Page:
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February 8, 2021

Getting Back Into the Swing of Things!

January is gone, a haze, a blur. We were all struck with Covid and the whole month of January is a black hole. But now it's February and we're getting back to work finding great stories from the pulp era to bring back to life.

When we left off in December we had various books in various stages of completion. We've since brought most of them out and published them. The two we're most excited about are The Queen of the Black Coast by Robert E. Howard which we updated by adding one story, and A Witch Shall Be Born, also by Howard, which is new. This leaves us with only The Hour of the Dragon and we'll have the entire Conan the Barbarian series produced. We're working on The Hour of the Dragon, a five part serial novel, this week.
The Queen of the Black Coast by Robert E. Howard
Three stories of Conan the Cimmerian in which he faces monsters, fearsome wizards, ancient curses and the love of a mighty pirate woman.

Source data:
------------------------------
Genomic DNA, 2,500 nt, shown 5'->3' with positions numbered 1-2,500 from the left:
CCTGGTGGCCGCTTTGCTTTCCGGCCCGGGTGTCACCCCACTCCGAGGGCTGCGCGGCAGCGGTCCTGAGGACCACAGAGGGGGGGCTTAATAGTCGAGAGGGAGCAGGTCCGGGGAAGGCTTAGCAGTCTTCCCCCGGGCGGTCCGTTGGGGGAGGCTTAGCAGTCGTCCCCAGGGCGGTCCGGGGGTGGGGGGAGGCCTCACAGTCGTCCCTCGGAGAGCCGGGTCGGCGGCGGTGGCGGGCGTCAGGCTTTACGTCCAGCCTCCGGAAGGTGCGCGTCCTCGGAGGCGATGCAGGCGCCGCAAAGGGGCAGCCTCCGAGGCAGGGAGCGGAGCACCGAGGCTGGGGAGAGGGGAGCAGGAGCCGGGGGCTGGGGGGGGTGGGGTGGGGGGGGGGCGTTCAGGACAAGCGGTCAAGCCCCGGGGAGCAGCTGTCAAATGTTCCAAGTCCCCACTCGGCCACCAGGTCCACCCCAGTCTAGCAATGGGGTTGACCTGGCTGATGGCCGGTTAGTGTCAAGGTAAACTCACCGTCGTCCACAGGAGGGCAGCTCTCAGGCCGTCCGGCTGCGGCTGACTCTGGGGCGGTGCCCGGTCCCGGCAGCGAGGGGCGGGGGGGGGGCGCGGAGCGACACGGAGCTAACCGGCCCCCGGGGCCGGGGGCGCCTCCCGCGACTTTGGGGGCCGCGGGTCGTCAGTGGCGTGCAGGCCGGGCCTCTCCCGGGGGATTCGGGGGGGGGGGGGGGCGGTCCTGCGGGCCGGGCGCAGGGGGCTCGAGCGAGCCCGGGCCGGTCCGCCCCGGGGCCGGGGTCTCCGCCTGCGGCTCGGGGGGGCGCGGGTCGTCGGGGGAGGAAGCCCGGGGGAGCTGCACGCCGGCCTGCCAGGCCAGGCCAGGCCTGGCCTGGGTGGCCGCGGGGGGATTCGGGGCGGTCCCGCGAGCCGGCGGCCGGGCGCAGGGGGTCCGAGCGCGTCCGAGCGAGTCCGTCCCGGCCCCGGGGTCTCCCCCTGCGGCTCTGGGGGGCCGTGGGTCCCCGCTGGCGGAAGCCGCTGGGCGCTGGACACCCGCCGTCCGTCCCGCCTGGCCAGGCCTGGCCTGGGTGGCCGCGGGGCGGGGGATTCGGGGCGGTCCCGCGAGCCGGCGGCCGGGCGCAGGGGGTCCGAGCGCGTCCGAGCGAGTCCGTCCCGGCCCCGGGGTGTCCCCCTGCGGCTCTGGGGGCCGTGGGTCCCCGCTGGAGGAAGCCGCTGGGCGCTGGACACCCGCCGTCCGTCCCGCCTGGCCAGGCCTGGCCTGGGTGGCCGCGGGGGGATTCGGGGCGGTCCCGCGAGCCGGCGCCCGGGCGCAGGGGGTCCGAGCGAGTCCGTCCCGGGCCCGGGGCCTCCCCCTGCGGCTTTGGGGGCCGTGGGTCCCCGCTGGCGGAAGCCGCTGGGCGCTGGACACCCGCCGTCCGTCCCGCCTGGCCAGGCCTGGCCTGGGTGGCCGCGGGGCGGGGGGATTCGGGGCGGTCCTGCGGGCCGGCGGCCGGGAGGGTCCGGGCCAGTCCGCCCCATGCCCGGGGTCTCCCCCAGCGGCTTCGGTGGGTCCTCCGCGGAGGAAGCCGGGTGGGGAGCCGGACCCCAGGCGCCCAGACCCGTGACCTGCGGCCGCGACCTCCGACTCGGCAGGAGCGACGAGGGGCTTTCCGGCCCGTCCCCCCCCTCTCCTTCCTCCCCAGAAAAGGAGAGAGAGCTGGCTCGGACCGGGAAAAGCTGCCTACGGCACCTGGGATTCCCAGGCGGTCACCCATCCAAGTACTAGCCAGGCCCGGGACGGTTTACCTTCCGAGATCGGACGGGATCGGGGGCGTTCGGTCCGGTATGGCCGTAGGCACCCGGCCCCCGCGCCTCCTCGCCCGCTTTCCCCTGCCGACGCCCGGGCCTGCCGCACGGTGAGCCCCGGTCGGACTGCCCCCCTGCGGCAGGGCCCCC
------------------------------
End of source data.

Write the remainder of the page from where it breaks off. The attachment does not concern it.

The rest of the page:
Rogues in the House (1934)
Shadows in the Moonlight (1934)
Queen of the Black Coast (1934)
We added:
The Devil in Iron (1934)

No one had bought this book individually so there are no readers to be updated.
A Witch Shall Be Born by Robert E. Howard
Two stories of the adventures of Conan the Barbarian. In A Witch Shall Be Born, a witch takes over the kingdom ruled by her sister. In Jewels of Gwahlur, Conan searches for lost treasure in a lost city.
A Witch Shall Be Born (1934)
Jewels of Gwahlur (1935)
At the suggestion of our friends at Paperback Warrior we added another book of Norman A. Daniels mysteries.
Murder Wheel and Other Stories – From gangsters carving out territories, to a serial killer preying upon young nurses, to the quest to recover a holy Tibetan prayer wheel, there is plenty of murder to go around.
Satan Holds a Seance (1942)
Boomerang Blade (1936)
The Scalpel Of Hate (1934)
The Copper Cobra (1942)
Murder Wheel (1934)

The Scalpel of Hate was published in Spicy Detective and so it's a lot more risque than typical Norman A. Daniels fare.